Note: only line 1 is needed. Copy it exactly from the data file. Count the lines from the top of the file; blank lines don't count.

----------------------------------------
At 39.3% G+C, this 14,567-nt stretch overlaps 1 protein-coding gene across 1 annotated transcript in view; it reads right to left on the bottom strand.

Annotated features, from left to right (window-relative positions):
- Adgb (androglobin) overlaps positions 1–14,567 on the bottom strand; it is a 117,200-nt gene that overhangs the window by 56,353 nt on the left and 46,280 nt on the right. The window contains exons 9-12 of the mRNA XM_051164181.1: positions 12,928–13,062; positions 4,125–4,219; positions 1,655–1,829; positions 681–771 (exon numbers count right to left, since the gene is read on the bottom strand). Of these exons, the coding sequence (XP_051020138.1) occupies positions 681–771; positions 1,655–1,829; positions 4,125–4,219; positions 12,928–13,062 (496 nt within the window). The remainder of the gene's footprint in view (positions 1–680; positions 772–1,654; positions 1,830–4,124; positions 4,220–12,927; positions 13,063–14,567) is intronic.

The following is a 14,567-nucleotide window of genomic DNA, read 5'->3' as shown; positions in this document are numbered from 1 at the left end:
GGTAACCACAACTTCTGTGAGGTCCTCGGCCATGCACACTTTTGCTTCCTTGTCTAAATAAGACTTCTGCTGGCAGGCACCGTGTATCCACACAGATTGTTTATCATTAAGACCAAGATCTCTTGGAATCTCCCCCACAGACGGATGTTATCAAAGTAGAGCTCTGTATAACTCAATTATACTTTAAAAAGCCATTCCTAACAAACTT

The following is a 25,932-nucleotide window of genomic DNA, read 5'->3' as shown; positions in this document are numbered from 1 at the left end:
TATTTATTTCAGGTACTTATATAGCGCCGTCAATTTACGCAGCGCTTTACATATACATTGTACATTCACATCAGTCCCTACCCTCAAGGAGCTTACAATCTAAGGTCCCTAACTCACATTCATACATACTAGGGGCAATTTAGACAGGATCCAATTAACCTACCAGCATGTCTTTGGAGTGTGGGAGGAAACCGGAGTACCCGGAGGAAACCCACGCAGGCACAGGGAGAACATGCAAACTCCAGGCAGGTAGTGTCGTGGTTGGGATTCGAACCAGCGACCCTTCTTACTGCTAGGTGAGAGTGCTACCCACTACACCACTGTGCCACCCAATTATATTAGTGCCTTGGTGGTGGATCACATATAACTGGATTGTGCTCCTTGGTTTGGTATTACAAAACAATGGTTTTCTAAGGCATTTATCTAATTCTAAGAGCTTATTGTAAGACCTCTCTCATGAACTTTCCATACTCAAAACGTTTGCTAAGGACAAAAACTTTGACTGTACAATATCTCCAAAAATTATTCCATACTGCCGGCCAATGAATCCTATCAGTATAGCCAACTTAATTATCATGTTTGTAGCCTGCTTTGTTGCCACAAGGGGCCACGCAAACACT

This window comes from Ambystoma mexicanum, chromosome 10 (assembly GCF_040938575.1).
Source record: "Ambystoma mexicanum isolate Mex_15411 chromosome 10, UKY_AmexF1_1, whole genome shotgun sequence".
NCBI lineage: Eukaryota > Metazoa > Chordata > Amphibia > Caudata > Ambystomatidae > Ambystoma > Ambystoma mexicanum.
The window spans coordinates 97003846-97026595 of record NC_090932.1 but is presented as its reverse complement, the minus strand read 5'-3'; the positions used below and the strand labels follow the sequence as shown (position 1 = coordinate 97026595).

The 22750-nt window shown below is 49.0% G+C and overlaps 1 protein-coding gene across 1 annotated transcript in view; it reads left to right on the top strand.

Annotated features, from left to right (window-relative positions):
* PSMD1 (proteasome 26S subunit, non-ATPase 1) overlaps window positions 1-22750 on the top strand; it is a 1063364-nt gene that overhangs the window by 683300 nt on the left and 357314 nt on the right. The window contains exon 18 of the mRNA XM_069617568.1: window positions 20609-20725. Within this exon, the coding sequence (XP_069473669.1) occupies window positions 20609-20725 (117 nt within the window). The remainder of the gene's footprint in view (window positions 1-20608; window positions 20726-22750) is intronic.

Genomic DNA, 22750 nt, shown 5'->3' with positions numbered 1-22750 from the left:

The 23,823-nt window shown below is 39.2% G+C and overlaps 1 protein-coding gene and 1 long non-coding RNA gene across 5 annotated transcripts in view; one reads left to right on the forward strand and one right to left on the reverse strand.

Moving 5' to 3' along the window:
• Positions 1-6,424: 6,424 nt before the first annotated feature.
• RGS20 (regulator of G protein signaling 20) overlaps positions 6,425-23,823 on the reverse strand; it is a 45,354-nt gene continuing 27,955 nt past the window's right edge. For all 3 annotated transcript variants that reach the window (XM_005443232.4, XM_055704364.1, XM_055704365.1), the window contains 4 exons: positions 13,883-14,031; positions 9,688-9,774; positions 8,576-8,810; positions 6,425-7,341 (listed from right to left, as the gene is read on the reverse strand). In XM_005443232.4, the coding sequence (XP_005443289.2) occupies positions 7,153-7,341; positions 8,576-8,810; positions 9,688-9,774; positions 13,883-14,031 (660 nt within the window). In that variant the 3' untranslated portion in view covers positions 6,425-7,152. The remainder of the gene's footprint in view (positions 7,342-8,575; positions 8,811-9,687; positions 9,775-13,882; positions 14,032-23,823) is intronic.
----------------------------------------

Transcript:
At 39.3% G+C, this 14,567-nt stretch overlaps 1 protein-coding gene across 1 annotated transcript in view; it reads right to left on the bottom strand.